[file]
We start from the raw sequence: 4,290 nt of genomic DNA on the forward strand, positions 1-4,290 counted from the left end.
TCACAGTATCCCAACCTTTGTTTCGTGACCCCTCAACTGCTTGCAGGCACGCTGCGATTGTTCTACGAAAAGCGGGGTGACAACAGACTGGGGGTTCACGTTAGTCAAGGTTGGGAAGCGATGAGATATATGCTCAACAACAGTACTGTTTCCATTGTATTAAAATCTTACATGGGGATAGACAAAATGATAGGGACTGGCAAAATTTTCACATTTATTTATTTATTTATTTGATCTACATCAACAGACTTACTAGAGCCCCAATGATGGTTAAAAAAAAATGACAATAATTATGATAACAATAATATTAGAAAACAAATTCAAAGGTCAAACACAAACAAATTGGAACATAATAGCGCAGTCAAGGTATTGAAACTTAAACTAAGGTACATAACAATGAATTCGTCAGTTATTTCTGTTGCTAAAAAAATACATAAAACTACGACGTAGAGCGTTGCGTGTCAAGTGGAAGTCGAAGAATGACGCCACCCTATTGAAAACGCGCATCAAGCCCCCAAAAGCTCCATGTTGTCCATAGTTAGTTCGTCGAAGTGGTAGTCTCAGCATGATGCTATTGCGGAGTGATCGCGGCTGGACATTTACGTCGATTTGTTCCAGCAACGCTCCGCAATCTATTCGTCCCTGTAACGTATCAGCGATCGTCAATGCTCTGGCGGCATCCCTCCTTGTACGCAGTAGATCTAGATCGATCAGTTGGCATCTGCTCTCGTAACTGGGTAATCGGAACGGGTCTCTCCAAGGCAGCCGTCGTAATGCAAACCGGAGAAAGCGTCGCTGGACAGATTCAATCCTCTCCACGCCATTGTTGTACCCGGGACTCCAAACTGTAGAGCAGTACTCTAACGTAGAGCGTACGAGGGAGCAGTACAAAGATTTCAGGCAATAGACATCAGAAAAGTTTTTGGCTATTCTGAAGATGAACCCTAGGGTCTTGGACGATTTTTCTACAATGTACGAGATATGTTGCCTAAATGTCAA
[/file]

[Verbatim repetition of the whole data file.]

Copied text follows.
We start from the raw sequence: 4,290 nt of genomic DNA on the forward strand, positions 1-4,290 counted from the left end.
TCACAGTATCCCAACCTTTGTTTCGTGACCCCTCAACTGCTTGCAGGCACGCTGCGATTGTTCTACGAAAAGCGGGGTGACAACAGACTGGGGGTTCACGTTAGTCAAGGTTGGGAAGCGATGAGATATATGCTCAACAACAGTACTGTTTCCATTGTATTAAAATCTTACATGGGGATAGACAAAATGATAGGGACTGGCAAAATTTTCACATTTATTTATTTATTTATTTGATCTACATCAACAGACTTACTAGAGCCCCAATGATGGTTAAAAAAAAATGACAATAATTATGATAACAATAATATTAGAAAACAAATTCAAAGGTCAAACACAAACAAATTGGAACATAATAGCGCAGTCAAGGTATTGAAACTTAAACTAAGGTACATAACAATGAATTCGTCAGTTATTTCTGTTGCTAAAAAAATACATAAAACTACGACGTAGAGCGTTGCGTGTCAAGTGGAAGTCGAAGAATGACGCCACCCTATTGAAAACGCGCATCAAGCCCCCAAAAGCTCCATGTTGTCCATAGTTAGTTCGTCGAAGTGGTAGTCTCAGCATGATGCTATTGCGGAGTGATCGCGGCTGGACATTTACGTCGATTTGTTCCAGCAACGCTCCGCAATCTATTCGTCCCTGTAACGTATCAGCGATCGTCAATGCTCTGGCGGCATCCCTCCTTGTACGCAGTAGATCTAGATCGATCAGTTGGCATCTGCTCTCGTAACTGGGTAATCGGAACGGGTCTCTCCAAGGCAGCCGTCGTAATGCAAACCGGAGAAAGCGTCGCTGGACAGATTCAATCCTCTCCACGCCATTGTTGTACCCGGGACTCCAAACTGTAGAGCAGTACTCTAACGTAGAGCGTACGAGGGAGCAGTACAAAGATTTCAGGCAATAGACATCAGAAAAGTTTTTGGCTATTCTGAAGATGAACCCTAGGGTCTTGGACGATTTTTCTACAATGTACGAGATATGTTGCCTAAATGTCAA